Clause 6. Calls for immediate steps to prevent all acts of violence against civilians, including acts of terror, as well as all acts of provocation and destruction, calls for accountability in this regard, and calls for compliance with obligations under international law for the strengthening of ongoing efforts to combat terrorism, including through existing security coordination, and to clearly condemn all acts of terrorism. This clause comes in light of the recent incitement, knifings, car-ramming, and shootings by Palestinians on Israeli civilians.

The Implications of UN Resolution 2334

     Clause 3: This treats the armistice lines of 1949, known as the pre-1967 borders, as the basis or at least ‘starting point.’ They can be altered by negotiation. These boundaries are untenable in the long-term and, if there ever is a successful negotiation for a two-state solution, they would have be modified. The famous UN Resolution 242 of 1967, which forms the basis of a possible peace treaty, states that the all nations must have safe and secure borders.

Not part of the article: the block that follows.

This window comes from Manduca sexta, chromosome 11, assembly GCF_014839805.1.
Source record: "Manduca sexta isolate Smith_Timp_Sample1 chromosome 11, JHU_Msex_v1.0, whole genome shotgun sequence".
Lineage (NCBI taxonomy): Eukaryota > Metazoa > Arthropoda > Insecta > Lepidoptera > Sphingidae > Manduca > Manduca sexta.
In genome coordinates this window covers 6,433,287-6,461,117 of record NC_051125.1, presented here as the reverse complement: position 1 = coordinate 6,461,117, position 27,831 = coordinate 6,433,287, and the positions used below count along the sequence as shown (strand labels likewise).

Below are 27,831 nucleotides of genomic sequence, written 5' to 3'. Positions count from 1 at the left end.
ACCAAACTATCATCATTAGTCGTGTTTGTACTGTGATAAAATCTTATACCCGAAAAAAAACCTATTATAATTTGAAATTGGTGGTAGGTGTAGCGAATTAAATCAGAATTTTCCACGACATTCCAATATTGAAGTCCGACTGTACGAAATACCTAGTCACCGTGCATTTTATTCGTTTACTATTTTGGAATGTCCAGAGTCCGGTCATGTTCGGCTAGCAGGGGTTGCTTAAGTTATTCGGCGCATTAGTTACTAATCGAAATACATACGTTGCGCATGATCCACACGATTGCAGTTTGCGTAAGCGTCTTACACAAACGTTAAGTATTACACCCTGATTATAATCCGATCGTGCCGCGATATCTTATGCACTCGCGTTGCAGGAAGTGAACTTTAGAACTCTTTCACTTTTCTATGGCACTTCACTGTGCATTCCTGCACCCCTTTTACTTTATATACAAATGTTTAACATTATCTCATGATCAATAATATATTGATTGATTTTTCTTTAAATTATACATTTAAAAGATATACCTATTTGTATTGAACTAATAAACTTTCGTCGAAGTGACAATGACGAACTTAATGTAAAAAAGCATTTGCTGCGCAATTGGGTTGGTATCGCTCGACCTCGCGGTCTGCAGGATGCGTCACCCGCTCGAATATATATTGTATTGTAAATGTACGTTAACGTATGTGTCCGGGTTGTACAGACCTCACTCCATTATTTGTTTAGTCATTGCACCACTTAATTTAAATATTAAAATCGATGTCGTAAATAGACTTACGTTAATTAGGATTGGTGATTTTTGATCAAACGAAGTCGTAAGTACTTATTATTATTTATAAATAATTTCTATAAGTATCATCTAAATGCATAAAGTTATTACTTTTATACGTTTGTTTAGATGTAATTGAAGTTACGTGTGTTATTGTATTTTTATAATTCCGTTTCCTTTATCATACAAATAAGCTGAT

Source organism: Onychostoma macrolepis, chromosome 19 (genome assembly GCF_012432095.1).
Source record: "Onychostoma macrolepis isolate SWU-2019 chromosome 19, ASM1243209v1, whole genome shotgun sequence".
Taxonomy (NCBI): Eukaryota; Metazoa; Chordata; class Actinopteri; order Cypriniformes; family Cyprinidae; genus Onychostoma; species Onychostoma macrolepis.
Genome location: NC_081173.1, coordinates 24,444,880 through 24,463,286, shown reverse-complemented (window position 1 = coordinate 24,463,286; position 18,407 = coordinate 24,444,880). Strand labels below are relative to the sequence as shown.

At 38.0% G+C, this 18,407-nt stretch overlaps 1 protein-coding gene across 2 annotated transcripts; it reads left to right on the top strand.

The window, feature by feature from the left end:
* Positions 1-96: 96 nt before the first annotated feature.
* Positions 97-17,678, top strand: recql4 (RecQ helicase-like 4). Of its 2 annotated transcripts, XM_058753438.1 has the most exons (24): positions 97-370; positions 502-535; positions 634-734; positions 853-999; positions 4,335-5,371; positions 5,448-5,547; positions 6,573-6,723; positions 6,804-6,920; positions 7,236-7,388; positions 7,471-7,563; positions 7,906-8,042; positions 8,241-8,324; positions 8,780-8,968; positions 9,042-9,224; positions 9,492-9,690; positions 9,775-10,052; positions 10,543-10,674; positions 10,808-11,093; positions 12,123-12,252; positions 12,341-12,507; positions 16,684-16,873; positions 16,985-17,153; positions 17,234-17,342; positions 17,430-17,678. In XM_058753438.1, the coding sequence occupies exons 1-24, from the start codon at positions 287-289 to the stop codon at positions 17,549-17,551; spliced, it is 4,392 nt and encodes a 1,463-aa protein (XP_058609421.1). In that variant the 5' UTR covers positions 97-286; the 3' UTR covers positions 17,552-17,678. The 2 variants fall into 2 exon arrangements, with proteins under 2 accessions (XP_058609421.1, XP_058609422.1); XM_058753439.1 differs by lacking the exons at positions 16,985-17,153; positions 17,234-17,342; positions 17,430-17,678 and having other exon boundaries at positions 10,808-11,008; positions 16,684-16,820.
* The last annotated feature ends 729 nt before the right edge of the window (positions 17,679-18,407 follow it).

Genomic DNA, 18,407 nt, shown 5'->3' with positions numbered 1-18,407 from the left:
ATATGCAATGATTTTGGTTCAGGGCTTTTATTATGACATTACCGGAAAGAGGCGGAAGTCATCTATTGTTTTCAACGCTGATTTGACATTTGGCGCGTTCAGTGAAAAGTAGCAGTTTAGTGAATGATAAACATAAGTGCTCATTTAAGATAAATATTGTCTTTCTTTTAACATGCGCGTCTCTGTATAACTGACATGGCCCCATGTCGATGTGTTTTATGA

Clause 5: Makes a distinction between Israel’s territory and ‘occupied territory,’ which spells danger for Israel. It could leave it vulnerable to litigation, a greater target for commercial boycotts and/or sanctions. The EU has already made that distinction, demanding that products that originate from the territories must be labelled as such.

     Clause 6: This was really the only concession for Israel, condemning violence and ‘acts of terror.’ However, it is the Israeli settlements that gets the much greater emphasis as the obstacle for peace. Israel says that it is Palestinian violence and refusal to recognise Israel as a Jewish state that is the real impediment to successful peace negotiations, not the settlements. The implication is that Israel and its settlements are to blame for the failure of the ‘two-state solution,’, not Palestinian rejectionism, intransigence, and violence.

     Big question: When Israel captured the West Bank and East Jerusalem in the Six Day War of 1967, it was held by Jordan. Prior to that, it was held by Ottoman Turkey until 1917 and Britain until 1948. In 1988, Jordan relinquished all claims to the territories west of the Jordan River, popularly known as the ‘West Bank.’ So when did the West Bank and East Jerusalem become ‘Palestinian territory?’ Everything is subject to negotiation; by calling these areas ‘Palestinian territory’ pre-judges the outcome, making successful negotiation more difficult.